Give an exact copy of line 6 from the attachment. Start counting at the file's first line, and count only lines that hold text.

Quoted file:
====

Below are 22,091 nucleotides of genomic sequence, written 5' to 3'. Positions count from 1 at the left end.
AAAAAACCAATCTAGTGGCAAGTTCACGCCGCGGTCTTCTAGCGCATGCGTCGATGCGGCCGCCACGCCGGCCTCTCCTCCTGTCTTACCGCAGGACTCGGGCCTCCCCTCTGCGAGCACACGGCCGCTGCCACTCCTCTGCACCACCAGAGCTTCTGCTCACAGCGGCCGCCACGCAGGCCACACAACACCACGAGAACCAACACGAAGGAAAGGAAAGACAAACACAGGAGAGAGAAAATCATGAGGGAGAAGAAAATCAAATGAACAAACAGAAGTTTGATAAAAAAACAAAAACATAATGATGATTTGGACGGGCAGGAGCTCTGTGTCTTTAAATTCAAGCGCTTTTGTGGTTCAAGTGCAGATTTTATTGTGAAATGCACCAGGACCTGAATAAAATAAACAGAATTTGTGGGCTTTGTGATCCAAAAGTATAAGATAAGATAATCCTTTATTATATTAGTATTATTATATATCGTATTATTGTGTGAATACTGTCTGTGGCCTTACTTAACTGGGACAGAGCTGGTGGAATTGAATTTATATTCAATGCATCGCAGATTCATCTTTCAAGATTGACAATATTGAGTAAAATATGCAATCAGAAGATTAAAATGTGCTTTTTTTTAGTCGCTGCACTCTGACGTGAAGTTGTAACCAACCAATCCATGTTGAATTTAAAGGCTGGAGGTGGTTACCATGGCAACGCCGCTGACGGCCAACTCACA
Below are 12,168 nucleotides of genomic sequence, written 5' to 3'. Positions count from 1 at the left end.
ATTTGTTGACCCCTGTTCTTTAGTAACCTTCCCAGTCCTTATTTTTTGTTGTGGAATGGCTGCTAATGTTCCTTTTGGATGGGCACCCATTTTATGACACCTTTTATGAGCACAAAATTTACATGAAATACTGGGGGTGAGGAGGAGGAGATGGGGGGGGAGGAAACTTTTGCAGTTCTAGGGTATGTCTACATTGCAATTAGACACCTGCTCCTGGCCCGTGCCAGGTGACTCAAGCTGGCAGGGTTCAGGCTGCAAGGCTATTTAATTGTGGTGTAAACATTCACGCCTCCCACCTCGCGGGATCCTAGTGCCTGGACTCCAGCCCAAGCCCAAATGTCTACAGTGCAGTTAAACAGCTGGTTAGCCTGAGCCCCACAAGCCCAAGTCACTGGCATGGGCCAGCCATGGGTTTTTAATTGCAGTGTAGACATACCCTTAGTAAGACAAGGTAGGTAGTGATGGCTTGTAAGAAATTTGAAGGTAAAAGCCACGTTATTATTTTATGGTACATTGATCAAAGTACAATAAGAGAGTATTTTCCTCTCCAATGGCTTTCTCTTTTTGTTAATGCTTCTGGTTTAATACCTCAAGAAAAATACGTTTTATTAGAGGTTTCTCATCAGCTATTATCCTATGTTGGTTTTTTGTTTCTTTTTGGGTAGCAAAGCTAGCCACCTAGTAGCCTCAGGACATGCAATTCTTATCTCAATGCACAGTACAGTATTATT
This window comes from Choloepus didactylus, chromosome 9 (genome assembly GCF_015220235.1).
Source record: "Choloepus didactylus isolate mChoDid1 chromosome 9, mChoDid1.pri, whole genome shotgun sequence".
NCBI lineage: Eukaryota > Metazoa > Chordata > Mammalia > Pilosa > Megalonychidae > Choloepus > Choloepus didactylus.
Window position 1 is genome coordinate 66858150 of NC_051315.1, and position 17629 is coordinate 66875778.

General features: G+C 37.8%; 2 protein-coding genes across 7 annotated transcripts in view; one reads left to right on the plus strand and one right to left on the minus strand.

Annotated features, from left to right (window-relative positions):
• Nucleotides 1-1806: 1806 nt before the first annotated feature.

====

Source record: "Choloepus didactylus isolate mChoDid1 chromosome 9, mChoDid1.pri, whole genome shotgun sequence".